About Red Tales

Here's an evolving electronic collection of short prose pieces, with a poem contributed occasionally. Brevity guides. Although sometimes a piece will run to 900 words, most pieces are much shorter. Here one may find erotica, flash fiction, brief observations, and modest improvisations. Another rule is that each piece must have something to do with"red"; at least the word has to appear in each piece functionally. . . . All pieces are numbered and titled, so there's a de facto table of contents running down the rail below, under "Labels" (scroll down a bit). Browse for titles that look interesting, if you like. Thank you for stopping by. Look for some red today, tonight.

"Flaming June," by Frederick Lord Leighton

"Flaming June," by Frederick Lord Leighton

Friday, February 1, 2013

217. Orpheus on a Road in Colorado

Listen to the summer road,
heat still in the dust and stones
at dusk. In a meadow
below the road, the carnies
have pitched their tents.
The heat has withered their canvas.
The women lift their hair
off of their necks in the heat
down in the blond meadow
tinged with pink now from the red
clouds in the West. Owls
tuck themselves back in the woods
where darkness is already
deeper than the dusk. Cicadas sing.
Trout waggle sluggishly
in the slow, warm current.
Gnats boil. You stare down
at your feet in the powdery dust.

The carnies will say they heard you sing,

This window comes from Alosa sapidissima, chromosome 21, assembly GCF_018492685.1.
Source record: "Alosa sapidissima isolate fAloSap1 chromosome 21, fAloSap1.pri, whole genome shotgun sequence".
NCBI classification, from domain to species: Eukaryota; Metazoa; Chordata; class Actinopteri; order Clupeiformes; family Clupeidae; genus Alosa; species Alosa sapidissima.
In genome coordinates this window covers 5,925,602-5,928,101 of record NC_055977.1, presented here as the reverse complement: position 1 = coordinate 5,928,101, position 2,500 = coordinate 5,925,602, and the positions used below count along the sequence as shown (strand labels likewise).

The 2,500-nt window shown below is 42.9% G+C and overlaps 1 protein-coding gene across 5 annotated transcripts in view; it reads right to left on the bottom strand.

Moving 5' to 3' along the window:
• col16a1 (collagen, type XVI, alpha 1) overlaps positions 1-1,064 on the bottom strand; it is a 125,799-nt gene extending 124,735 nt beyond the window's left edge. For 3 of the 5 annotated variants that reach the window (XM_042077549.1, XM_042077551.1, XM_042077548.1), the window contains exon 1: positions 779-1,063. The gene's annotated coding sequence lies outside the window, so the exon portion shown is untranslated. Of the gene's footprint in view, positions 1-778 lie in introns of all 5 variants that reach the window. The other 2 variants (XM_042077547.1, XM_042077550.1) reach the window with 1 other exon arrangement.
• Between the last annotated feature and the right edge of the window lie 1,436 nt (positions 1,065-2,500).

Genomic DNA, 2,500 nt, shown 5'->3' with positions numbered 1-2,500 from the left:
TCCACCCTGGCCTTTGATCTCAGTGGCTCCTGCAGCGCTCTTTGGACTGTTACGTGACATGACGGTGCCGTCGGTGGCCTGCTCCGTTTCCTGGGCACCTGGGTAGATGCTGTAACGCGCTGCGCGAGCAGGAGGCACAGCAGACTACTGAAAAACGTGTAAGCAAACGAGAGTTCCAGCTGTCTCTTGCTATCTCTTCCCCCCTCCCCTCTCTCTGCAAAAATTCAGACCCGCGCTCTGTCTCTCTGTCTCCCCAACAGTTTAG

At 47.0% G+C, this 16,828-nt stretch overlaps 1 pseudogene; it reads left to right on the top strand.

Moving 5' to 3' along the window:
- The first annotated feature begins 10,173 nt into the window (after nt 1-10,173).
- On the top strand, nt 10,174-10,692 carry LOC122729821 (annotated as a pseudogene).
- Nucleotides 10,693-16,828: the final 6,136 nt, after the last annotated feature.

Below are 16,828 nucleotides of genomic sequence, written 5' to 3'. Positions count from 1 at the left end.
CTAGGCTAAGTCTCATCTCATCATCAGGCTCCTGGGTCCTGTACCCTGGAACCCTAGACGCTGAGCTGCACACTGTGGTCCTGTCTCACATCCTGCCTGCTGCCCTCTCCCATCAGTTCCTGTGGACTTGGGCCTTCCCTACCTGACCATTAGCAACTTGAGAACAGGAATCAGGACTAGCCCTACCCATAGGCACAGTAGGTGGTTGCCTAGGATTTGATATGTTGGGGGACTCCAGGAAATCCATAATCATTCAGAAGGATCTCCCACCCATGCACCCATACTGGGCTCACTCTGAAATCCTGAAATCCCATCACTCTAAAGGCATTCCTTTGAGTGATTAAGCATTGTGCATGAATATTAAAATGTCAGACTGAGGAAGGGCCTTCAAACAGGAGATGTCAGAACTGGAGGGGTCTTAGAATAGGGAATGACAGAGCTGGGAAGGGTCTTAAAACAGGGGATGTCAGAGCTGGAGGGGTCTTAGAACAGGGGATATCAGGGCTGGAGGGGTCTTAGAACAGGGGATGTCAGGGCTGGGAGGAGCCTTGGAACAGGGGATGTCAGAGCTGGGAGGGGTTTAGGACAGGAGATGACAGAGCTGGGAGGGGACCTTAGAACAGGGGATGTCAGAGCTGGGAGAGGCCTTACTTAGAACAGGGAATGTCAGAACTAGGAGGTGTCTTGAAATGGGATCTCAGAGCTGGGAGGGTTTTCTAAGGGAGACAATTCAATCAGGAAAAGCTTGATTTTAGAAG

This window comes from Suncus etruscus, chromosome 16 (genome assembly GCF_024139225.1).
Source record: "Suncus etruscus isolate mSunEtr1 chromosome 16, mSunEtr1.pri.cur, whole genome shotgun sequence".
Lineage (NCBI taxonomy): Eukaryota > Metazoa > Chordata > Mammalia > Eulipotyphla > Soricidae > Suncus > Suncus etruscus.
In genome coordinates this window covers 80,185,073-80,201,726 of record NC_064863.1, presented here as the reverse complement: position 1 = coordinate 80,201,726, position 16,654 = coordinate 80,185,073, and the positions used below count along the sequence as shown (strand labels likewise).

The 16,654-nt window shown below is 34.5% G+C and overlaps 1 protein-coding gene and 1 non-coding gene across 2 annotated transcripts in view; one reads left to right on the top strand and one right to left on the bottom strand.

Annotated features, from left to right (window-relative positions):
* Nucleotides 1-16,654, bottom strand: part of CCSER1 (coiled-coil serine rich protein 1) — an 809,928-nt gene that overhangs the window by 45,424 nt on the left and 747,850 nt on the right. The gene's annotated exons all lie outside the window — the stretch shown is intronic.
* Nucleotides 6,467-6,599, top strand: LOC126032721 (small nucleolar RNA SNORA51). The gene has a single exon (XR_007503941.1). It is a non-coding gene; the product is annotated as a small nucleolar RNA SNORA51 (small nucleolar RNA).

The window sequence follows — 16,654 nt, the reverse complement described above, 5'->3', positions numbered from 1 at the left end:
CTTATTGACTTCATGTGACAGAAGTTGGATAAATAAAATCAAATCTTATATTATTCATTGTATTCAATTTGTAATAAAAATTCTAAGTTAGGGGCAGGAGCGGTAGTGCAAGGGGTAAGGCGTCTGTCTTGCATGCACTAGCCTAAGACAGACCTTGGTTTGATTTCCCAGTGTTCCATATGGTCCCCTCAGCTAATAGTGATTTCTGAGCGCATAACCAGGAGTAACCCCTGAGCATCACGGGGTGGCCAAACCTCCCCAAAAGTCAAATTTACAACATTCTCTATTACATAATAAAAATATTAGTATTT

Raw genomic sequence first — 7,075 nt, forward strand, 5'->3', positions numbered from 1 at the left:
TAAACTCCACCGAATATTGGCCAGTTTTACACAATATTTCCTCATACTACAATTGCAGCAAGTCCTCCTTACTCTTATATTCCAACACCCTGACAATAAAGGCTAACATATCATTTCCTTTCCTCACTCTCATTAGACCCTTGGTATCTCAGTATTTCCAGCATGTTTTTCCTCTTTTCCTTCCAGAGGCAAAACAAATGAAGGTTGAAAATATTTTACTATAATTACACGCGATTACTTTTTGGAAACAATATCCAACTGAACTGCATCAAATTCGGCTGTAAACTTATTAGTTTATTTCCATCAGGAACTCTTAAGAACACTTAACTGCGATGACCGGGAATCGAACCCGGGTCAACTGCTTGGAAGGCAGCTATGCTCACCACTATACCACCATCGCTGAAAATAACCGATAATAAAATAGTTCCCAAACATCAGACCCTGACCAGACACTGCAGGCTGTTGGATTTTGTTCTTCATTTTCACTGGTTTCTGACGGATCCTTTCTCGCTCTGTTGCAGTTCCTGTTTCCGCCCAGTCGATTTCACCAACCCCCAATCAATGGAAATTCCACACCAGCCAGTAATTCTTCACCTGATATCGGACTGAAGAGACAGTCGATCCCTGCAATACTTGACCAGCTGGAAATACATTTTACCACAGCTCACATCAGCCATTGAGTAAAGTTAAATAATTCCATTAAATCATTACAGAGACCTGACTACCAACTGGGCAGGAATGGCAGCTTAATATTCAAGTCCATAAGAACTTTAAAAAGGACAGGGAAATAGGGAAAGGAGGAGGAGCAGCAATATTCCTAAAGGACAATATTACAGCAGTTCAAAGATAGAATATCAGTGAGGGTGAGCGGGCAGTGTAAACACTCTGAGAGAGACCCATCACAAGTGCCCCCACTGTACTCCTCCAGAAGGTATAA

but as the sound comes out of your mouth,
it seems only necessary, like breath exhaled,
not song. The deer back in the stand of oaks
stop; their legs become brown sticks.
To them the sound is necessary, too.
They cannot question it,
no more than fish can question river.
Only the carnies will wonder;
only they will testify.

It's almost dark now as the sheriff's car
comes rumbling toward you, white dust
pouring out of the chassis like factory smoke.
You tell him you were only talking
to the woods at dusk, and to the inhabitants
of the woods, talking of the underground river,
cool and actual in the bedrock below the road,
below all this heat and dust and weary brush.

He accuses you of singing, though.
You glance down at the lanterns
in the carnival's camp and allow that,
yes, it could be singing, what you do.
He says you can go, inasmuch as there's no law
against singing on a country road in Colorado.
He walks down to the meadow
to mumble with the strangers.
Darkness now. The animals
have retreated further. Farther on,
you find a place to sleep.
It's not a song, but in your dreams,
you know you hear the river underground.

Hans Ostrom 2013

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